Anthony Kasper presented second. He spoke on “Questioning the System – Loving the People.” He made the point that along with all the wrongs he suffered in what we at the conference call the “institutional church,” there were also people who loved him truly and helped him freely. He pointed out that when we focus on the problems of the other system, we gradually define a system of our own that is just as prone to failure, or rather warped and misleading to the core. For it is Christ we follow, in to, out of, and through any system you care to name. I agree with Anthony and have thought the same thing, but that hasn’t kept me from using the cliches and tropes about “the institutional church.” You’ll see it in my presentation.
Third on Saturday was Waneta Dawn’s presentation on “The Fabric of Husband Authority.” Waneta used various fabrics as visual aids in her presentation. The technique may have meant more to others. It was unnecessary and a bit distracting for me. (This is probably the same reason Rundy kept telling me to get rid of my verbal illustrations in my own presentation, which I did not entirely do; so either Waneta is fully justified or I am entirely condemned.) I heard from someone that Waneta was newly acquainted with Searching Together. I mention this because I am not sure it was fair to ask her to present. Not that anyone has to attain any kind of “seniority” in Searching Together to have standing, but often people new to Jon’s work are still getting used to what it means to put Christ first. I was dissappointed and a little disturbed that Waneta’s message on the prevalence of wife abuse by husbands seemed to focus on “mechanical” ways to detect and defeat abuse.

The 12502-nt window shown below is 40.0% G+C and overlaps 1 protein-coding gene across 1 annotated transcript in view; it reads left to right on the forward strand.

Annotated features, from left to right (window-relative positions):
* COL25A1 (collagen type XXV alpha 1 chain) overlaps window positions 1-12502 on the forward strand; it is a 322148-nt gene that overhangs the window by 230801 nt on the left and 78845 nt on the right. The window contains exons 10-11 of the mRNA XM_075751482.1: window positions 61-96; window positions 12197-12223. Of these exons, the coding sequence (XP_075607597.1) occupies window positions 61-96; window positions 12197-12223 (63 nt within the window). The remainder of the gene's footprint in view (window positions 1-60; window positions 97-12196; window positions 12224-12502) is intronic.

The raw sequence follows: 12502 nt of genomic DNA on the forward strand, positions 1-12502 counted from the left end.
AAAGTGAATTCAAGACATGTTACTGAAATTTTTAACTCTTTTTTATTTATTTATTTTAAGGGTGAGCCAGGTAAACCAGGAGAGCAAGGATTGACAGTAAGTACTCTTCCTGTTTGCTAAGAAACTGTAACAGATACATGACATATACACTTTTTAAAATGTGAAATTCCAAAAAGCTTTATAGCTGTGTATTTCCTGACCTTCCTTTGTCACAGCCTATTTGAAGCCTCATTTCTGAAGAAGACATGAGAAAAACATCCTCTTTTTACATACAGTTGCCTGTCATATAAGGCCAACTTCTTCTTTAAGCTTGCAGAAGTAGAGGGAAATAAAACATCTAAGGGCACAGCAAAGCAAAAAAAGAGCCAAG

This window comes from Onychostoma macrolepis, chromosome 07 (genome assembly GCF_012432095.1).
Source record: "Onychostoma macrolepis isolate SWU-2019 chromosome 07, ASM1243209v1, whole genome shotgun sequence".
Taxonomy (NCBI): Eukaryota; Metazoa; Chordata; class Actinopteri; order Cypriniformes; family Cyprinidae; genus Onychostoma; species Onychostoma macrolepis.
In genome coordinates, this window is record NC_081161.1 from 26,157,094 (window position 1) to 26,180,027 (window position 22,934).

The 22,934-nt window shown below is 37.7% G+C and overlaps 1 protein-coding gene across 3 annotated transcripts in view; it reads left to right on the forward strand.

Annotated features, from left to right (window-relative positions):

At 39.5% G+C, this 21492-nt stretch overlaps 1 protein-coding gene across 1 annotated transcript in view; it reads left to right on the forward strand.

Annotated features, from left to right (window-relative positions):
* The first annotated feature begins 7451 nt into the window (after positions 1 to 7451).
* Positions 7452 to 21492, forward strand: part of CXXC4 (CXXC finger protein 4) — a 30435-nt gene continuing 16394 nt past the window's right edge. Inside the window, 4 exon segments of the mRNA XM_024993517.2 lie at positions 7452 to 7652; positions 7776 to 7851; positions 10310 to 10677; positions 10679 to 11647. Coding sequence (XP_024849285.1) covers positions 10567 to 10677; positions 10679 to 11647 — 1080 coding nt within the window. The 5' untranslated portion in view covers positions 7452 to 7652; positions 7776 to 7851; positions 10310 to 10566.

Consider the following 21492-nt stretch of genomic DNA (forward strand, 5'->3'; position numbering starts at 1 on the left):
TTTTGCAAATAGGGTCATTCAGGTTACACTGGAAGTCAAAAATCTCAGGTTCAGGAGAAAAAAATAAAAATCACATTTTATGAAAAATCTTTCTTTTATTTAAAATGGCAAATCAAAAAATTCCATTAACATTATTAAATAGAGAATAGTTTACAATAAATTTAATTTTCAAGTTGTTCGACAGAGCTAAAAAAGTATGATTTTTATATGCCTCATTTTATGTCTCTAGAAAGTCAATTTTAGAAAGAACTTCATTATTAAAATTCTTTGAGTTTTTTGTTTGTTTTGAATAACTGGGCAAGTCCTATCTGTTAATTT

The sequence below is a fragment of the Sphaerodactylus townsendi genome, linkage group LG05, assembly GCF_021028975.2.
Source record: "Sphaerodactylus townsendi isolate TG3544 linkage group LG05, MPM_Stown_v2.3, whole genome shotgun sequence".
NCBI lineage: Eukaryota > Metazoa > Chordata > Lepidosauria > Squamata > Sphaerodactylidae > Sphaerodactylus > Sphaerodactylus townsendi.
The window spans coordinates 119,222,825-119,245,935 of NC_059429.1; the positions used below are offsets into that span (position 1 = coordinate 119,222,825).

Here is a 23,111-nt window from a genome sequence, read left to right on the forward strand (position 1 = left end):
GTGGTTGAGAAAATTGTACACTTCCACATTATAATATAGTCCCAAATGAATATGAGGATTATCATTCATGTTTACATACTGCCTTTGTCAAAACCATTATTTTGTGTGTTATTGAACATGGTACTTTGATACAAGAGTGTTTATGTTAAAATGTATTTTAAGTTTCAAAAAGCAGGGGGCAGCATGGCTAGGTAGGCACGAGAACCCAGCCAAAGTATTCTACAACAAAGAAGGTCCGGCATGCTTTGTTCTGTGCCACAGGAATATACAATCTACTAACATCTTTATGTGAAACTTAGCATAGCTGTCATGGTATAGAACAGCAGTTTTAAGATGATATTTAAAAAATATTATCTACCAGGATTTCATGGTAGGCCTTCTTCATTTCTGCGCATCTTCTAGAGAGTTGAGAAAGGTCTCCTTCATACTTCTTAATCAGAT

Jesus and his apostles clearly teach us to do what we can to help the hurting and needy. But “what we can” in the New Testament is always defined in terms of sharing what we have of Christ, not calling on the laws and wisdom of men. To say that men in power abuse those they should protect, and call upon men in power to fix the problem, seems to be the very deception of Satan; more poison to fix the illness!
I do not know what Waneta has experienced and I hestitate to offer a fairy tale about Jesus as a salve for the reality of what she has endured. But we gathered there to testify to the reality and power of Christ’s suffering grace. His grace is real, and I have known a little of it in relation to my little experience in suffering. I am so glad to have known it because I can offer nothing else. Nothing else can I recommend with any hope of true power and life! Waneta’s remark that I felt most confident in came during the discussion when she suggested that grace offered to the sinner, the abuser, might help as much as anything else. Is that not the gospel?